No evidence.

Wednesday, September 23, 2015

More on the Case of the Befuddling Bar Exam

To continue with last week's popular "blame...something else" post, I give you this article from Montana of all places:
Instead, [Montana Dean Kirgis] points to changes in the exam itself.

As of 2014, Montana law graduates are required to pass a new test called the Universal Bar Exam. [Law...on Mars!]  Created by the National Conference of Bar Examiners and recommended by the State Bar of Montana, the Montana Supreme Court adopted the exam in 2012. At the same time, they increased the score needed to pass by 10 points.

The new exam is different because it has more multiple-choice questions and doesn't have any material specific to Montana law, Kirgis said.

"This is an extremely controversial subject nationally," he said. "The law schools are very unhappy about these results. The National Conference of Bar Examiners have rejected calls to reveal their testing methodology. They have said publicly they have double-checked their exam, and this is all because the students aren't as good. To us, it looks like our students are comparable to students in the past."
Of course they look comparable, with their succulent flesh and ability to sign a master promissory note.

One must appreciate Kirgis raising the "it's a different test!" argument in addition to making the vague "NCBE is hiding the ball!" argument. It's not like Montana is the first state to have ever adopted the UBE. Idaho, Wyoming, and North Dakota all adopted it prior to Montana and one would think a law dean and/or news outlet could check some records to see how the switch affected bar exam results in comparable states.

Consider Idaho, which has a higher bar for UBE passage:

February 2010: 69.6%
July 2010: 80.5%
February 2011: 73.4%
July 2011:  80.5%
February 2012: 78.2% [first admission of UBE]
July 2012: 80.3%
February 2013: 75.3%
July 2013: 80.3%
February 2014:  73.4%
July 2014: 65.1%
February 2015:  72.1%

Obviously, the UBE is such an insidiously complicated test that it can have up to a five cycle delay before the dreadful effects are felt.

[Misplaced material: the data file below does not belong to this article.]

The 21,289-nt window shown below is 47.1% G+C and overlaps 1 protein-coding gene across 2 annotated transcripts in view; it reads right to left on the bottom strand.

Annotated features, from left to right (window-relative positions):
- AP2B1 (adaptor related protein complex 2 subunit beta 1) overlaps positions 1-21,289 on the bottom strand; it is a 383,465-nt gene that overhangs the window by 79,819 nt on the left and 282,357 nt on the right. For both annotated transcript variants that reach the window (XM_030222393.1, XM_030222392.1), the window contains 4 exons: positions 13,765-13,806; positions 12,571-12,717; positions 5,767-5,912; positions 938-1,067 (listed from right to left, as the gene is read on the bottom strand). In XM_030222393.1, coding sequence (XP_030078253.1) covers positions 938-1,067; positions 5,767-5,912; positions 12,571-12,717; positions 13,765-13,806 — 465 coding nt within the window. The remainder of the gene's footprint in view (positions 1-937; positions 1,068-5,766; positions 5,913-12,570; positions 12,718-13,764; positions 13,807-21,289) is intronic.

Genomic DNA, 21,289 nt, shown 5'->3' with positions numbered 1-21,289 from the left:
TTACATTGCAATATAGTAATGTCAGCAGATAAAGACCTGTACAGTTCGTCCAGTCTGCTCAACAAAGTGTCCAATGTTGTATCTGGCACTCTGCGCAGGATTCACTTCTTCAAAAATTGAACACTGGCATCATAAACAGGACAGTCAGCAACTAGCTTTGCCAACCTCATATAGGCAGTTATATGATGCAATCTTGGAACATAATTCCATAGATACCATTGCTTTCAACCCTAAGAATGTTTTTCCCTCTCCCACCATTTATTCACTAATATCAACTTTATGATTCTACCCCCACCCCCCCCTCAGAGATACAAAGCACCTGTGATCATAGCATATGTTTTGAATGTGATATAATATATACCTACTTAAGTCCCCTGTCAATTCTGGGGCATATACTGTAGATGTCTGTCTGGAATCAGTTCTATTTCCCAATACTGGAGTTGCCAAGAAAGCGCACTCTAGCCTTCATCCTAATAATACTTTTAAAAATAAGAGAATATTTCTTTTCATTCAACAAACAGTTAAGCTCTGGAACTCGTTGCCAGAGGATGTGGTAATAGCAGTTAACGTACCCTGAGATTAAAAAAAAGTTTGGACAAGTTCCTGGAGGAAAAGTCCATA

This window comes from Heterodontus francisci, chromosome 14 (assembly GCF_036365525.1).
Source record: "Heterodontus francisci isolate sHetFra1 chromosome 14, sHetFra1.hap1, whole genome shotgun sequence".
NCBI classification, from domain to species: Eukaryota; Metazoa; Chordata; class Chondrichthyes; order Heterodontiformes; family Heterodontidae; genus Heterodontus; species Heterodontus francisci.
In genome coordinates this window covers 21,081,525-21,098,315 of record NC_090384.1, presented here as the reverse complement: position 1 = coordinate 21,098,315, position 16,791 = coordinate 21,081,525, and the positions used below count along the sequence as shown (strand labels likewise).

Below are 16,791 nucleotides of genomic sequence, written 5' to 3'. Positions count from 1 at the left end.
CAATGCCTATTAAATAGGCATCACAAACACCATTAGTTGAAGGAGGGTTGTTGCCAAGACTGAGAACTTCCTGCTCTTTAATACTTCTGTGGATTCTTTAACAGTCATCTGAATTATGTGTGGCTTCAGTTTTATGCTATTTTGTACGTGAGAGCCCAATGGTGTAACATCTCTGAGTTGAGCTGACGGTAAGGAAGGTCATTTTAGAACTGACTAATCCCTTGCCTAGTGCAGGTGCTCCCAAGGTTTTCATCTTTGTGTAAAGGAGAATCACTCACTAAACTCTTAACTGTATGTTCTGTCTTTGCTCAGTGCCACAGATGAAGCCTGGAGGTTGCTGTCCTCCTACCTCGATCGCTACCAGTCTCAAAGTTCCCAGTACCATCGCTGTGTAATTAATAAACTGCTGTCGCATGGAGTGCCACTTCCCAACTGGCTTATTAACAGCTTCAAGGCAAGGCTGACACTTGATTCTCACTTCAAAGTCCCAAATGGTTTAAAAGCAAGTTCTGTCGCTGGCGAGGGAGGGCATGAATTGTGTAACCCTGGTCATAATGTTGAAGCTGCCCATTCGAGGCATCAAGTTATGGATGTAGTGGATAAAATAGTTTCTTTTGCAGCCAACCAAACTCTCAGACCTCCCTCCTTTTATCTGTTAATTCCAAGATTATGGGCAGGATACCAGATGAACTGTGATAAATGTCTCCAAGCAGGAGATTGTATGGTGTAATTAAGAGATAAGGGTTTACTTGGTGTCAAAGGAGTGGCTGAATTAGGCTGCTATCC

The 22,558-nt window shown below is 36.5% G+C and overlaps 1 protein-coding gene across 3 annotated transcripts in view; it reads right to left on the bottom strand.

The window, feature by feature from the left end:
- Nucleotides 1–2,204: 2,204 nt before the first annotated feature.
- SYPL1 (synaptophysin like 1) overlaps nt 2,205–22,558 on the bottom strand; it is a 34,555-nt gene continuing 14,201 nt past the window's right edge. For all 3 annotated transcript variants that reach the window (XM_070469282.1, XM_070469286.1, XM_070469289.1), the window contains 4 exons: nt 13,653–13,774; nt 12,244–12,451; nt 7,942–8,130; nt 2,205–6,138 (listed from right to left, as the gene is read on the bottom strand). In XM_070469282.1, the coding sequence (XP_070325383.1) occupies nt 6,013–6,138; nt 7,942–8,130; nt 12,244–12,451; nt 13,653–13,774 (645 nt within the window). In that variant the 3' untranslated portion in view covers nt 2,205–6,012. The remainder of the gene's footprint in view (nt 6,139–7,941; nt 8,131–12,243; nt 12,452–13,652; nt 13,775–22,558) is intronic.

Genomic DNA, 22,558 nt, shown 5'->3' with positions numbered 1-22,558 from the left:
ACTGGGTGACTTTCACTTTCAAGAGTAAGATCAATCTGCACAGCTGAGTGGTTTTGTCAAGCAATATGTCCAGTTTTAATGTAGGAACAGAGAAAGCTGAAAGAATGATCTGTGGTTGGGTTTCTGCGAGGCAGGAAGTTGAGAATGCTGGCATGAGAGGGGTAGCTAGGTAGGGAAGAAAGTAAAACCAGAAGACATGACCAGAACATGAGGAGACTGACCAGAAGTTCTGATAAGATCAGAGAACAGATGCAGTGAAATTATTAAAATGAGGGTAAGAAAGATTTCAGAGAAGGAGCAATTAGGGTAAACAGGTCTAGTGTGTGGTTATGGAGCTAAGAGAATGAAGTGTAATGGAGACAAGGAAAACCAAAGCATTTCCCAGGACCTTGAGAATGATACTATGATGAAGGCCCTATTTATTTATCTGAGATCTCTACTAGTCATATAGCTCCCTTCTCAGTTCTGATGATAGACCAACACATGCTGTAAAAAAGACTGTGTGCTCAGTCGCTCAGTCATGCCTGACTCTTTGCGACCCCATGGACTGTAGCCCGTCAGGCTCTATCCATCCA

Of course, as your source for law school propaganda that truly goes above and beyond, I have bribed an unnamed bar exam authority for access to bar examination questions, past and present, and it confirms my suspicions that the new bar exam is significantly more difficult than the old one.


O grants Blackacre "to A for life and then to B." What is B's interest?

A. Contingent Remainder
B. Vested Remainder
C. Life Estate
D. A Bucket of Plum Sauce


In Ulysses, Joyce, through Stephen Dedalus, states that "Every life is in many days, day after day. We walk through ourselves, meeting robbers, ghosts, giants, old men, young men, wives, widows, brothers-in-love. But always meeting ourselves." As you ponder what they means for justice and providing legal services to the poor and needy at no cost, is your client guilty of second-degree manslaughter?

A. Yes
B. No
C. "It depends"
D. Joyce was almost as overrated as Samuel Beckett and I would much prefer Proust or Nabokov on future bar examinations, which I certainly will be taking after this inscrutable nightmare.

Clearly, the new bar exam presents broader challenges for law students, and it should be no surprise that the same student quality is struggling a bit in gaming those beautiful 90% pass rates.

Of course, all of this reinforces my previous idea that we should require a fourth year of law school in order to compensate for the NCBE's treachery in foisting this cowardly new world upon us.

Also, we should audit the NCBE.

And maybe give a standardized allotment of points to account for the inevitable annual ExamSoft clusterfucks, as well as to compensate for past ones causing forward trauma.

Oh - and we should give adjustments to students' scores based on variances in the weather and/or student dieting habits, as medical SCIENCE proves that those factors can affect standardized test outcomes.

Also, some students just test poorly. While that's a constant over time, we should figure out who they are and just give them a passing score for persevering through life with a disabling non-disability.

And also, we should just pass students who have historical metrics (like a 3.5+ gpa) that would equal bar exam passage. Wisconsin has the right idea with just opening the gates to in-state students; they should try it in Florida and Michigan and New York, or something...

Really, do we even need a bar exam?  The more these results drop and serious scrutiny is placed on law schools' admission habits, I start to think the answer is "no."